Copyright- the reason why you can’t download that song you want, the reason your YouTube video was taken down, the reason you can’t watch that new episode you’ve been dying to see because you want to know what happens next.
It’s highly frustrating, I know. But in its own way, copyright is good!
Before copyright made an appearance, the notion of property was only related to resources like land, animals and objects. Intellectual work such as writing had no protection because you can’t ‘own’ an idea. Today, any and all content by a creator can be copyrighted, and monopoly rights for the protection of a creator’s work has increased from 14 years after publication to at least 50-70 years after the author’s death. Disney even managed to successfully extend their copyright laws on Mickey Mouse to 120 years after Walt Disney’s death!
As the public, we can freely access any content that the creator makes, but a large amount of intellectual property that does exist on the media currently is already subjected to copyright. Even the song ‘Happy Birthday’ was copyrighted by Time-Warner! Don’t worry, it’s a part of the public domain now, so if you want to post a video of your dog’s birthday, that’s totally fine to do so.
The meme I created above is one such example of the heavy laws that copyright has placed onto the public, especially YouTube copyright laws. On YouTube, any audio sound that sounds exactly like, or similar to, a copyrighted audio piece already owned on this platform is immediately taken down. In one of these cases of YouTube copyrights, a video of a cat purring was posted onto YouTube, and the video was taken down due to copyright violation of the sound of the cat’s purr. Pretty silly right? Another example of this, is the dispute between Germany and Google over the banning of watching a YouTube video. Remember the good old year of 2013? It was the year that a meteorite crashed into Russia, and YouTube practically exploded with numerous dash cam videos of the meteorites’ fall. In one of these videos, while the person is recording the meteor from their car, a song starts to play from their radio.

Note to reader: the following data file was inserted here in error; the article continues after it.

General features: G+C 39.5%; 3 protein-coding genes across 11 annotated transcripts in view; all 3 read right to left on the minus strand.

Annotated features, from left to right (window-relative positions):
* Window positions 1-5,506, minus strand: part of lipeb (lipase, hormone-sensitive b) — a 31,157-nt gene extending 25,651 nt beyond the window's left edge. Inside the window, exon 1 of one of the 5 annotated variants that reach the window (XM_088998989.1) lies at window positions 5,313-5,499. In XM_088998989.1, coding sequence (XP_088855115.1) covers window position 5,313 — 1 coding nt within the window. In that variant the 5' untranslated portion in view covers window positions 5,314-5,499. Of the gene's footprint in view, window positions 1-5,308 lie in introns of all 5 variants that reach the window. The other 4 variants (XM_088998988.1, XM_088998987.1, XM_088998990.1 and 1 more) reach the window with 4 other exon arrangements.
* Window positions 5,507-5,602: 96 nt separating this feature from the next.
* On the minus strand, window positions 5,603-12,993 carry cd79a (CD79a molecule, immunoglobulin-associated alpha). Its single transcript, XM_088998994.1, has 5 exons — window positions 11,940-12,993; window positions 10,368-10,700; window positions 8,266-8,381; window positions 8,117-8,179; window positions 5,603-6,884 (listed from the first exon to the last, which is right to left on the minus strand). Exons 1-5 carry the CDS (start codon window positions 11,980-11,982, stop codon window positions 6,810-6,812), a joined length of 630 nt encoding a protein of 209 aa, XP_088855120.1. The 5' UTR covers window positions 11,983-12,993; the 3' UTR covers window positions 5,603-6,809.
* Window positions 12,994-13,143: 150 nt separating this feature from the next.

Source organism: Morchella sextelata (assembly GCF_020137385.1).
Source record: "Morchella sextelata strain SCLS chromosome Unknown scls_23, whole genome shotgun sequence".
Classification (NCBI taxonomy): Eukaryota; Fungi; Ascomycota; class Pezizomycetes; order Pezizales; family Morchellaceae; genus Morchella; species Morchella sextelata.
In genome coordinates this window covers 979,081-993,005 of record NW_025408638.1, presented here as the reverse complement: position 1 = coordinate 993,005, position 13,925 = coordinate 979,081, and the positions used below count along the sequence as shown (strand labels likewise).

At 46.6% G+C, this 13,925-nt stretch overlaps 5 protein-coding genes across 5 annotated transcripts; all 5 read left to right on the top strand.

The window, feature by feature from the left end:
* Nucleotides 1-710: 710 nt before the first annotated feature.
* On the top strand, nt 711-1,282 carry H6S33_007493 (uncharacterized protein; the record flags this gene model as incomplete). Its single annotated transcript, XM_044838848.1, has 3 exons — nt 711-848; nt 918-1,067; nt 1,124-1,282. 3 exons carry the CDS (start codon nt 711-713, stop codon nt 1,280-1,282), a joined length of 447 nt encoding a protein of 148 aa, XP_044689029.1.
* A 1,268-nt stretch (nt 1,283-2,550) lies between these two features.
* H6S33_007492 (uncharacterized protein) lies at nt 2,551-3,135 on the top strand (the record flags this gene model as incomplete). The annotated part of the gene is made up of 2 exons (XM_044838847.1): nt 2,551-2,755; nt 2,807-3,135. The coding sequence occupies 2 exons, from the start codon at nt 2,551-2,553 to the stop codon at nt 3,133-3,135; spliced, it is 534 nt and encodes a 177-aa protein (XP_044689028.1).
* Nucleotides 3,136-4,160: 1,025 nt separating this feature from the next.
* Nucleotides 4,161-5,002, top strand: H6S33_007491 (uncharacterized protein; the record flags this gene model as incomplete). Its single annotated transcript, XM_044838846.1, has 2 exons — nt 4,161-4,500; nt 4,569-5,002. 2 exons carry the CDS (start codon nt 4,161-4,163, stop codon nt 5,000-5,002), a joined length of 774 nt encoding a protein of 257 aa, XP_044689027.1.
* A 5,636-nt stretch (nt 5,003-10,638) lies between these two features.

You can only guess why the video was banned.
However, in cases like this, the doctrine of fair use (<-click for more info) can be used to prove that no copyright violations were made in YouTube videos.
Well, that’s all for today, thank you for reading, if you want to check out more on the Germany/Russia YouTube dispute click here, and I’ll catch you in the next blog real soon!